1. Leni and her family had a fresh start in Alaska. Given the challenging landscape, do you think that they were going to survive in that harsh climate? Who do you think would be able to handle it, and what survival skills or kind of person do you think would be most adaptable to survive? Is Leni or Cora a survivor?
2. The novel is set in the 1970s America. Why do you think author Hannah chose that period? How do the political and social factors mould the story line?
Here’s a video of co-author Annie Barrows talking about The Guernsey Literary And Potato Peel Pie Society book.
1. The book is an epistolary genre, consisting of a series letters corresponded between the characters to form the story line. Did you enjoy this kind of storytelling? How effective was it in telling the story? What are the pros and cons of writing in this manner?
2. The members of The Guernsey Literary and Potato Peel Pie Society were not experienced with literary societies and made their rules as they went along. They took turns in discussing the book that they read, and then it evolved into more of a discussion when another member read the same book. Discuss literary societies in the past and compare them to today’s book clubs. What similarities can be drawn? How are they different? Continue reading “The Guernsey Literary And Potato Peel Pie Society Book Club Discussion Questions”→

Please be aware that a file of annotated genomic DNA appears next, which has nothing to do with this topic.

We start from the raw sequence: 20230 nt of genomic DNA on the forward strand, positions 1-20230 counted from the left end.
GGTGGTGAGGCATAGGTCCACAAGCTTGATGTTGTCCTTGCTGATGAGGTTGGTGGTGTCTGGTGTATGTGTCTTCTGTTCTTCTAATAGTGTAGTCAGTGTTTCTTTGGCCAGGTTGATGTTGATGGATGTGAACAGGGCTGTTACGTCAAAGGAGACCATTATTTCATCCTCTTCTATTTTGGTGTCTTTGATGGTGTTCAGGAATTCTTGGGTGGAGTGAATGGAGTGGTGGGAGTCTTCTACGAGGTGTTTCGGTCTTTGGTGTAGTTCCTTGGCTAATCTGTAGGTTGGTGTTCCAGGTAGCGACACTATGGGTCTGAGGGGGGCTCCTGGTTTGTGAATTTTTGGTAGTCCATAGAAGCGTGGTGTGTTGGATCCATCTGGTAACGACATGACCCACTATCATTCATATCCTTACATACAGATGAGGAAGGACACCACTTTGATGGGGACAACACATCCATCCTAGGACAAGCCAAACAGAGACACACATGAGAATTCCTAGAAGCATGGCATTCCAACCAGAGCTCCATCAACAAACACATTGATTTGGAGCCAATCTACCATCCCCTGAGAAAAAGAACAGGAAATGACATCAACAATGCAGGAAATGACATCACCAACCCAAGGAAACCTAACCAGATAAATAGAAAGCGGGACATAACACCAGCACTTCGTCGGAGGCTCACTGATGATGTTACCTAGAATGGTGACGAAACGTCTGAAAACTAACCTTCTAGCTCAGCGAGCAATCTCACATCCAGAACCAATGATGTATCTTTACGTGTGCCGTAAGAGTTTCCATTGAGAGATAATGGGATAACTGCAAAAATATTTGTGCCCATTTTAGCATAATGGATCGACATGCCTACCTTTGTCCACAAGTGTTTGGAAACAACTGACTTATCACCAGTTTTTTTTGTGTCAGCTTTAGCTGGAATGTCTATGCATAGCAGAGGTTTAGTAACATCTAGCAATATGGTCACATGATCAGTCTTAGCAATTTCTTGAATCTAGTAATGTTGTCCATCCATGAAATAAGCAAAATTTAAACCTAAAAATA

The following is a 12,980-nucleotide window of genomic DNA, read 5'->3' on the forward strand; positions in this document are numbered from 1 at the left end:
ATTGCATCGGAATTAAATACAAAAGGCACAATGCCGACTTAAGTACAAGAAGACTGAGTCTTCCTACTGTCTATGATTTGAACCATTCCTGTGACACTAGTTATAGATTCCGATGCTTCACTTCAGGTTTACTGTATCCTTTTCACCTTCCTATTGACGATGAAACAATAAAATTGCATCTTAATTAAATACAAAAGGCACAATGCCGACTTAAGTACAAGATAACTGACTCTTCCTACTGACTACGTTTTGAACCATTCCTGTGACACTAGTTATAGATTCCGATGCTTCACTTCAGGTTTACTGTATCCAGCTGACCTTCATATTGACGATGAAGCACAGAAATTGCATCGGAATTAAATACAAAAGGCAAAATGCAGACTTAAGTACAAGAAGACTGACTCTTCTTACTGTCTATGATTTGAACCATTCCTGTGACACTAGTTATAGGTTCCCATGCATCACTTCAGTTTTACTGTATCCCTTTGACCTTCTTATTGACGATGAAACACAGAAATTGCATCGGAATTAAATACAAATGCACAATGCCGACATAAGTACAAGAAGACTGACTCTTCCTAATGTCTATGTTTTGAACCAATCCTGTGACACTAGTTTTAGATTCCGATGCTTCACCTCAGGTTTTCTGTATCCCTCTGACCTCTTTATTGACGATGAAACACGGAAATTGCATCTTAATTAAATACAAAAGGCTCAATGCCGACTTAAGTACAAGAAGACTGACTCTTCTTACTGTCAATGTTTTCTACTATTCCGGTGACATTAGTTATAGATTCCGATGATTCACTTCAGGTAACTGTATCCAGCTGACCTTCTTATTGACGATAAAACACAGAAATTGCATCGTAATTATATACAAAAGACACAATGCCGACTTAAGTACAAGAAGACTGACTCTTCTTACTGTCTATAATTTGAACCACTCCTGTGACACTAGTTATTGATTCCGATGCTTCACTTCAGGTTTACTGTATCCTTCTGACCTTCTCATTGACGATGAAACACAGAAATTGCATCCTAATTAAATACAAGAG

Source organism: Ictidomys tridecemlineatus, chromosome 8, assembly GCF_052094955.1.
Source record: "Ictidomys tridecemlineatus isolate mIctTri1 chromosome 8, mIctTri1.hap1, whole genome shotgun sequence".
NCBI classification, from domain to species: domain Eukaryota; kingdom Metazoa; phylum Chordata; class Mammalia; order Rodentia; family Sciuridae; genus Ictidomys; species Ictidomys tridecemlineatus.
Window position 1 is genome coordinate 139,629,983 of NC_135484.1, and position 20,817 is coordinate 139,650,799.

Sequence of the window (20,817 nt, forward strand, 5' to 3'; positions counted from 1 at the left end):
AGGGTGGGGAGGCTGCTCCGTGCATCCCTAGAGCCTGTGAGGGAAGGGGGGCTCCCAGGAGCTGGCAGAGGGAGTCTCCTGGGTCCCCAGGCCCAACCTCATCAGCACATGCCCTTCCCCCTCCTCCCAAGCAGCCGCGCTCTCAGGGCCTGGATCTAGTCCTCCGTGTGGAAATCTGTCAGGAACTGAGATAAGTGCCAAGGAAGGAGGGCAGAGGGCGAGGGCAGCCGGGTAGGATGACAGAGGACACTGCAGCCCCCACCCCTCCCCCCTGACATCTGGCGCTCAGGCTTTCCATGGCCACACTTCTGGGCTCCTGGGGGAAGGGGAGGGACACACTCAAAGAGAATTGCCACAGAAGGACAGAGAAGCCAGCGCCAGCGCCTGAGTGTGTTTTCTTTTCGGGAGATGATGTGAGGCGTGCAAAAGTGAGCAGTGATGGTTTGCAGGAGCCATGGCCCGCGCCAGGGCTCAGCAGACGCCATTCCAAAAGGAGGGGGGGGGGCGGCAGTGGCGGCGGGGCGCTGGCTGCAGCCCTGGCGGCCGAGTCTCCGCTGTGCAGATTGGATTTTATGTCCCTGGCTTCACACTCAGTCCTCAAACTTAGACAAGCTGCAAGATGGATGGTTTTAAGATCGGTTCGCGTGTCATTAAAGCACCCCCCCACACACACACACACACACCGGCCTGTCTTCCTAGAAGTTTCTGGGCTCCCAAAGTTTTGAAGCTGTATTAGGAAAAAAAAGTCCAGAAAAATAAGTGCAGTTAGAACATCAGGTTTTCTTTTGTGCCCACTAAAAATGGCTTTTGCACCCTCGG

1. In chapter 6, Sharp Is The Knife, And Sudden Is The Stroke, Ada’s grandmother dies and Wentworth estate goes to Lady Annabella Byron. Lady Byron’s annual income increased from five hundred pounds to four thousand five hundred pounds. Ada notes of her mother’s generosity in giving her aunt Augusta game from the estate, then and going forward. Later, Lord Byron dies and Ada’s mother gives the new Lord Byron two thousand pounds per annum.
Why do you think that Ada says? “I have always been proud of my mother for her generosity, even though as I regretted that she had not offered it more frequently to me.”
Here’s a video of Colm Tóibín talking about Brooklyn and other issues.
1. What part did Eilis’ sister, Rose Lacey, play in the decision for Eilis to emigrate? Given that Eilis’ three brothers immigrated to Birmingham, England, there was no work in Ireland, and Rose was the surrogate father and breadwinner, was it inevitable that Eilis should emigrate?
2. Before Eilis set off to America from Enniscorthy, she had sensed that people who emigrated there could become rich and lived there happily. What are the reasons behind this preconception? What are Eilis first impressions of America? Continue reading “Brooklyn Book Club Discussion Questions”→
1. The epigraph is a quote from Shakespeare’s Hamlet: “Doubt thou the stars are fire; / Doubt thou the sun doth move; / Doubt truth to be a liar; / But never doubt I love.” What does it mean? What does it have to do with the novel it introduces?
1. Do you feel, after reading this book, that most people hide their “True Colors” in order not to hurt the feelings of other people?
2.Do you feel you know the “True Colors” of your own family members and close friends and do you question them in your own mind? Do you ever question your own “True Colors” and do you want to change your life at times to improve your opinions of other people? Continue reading “True Colors Book Club Discussion Questions”→
1.The book starts off in 1988 with First Brother’s recounting his dream and A-ma saying “No coincidence, no story”. What are the main coincidences in The Tea Girl of HummingBird Lane? Were these coincidences believable? How did these events shape your expectations of the story?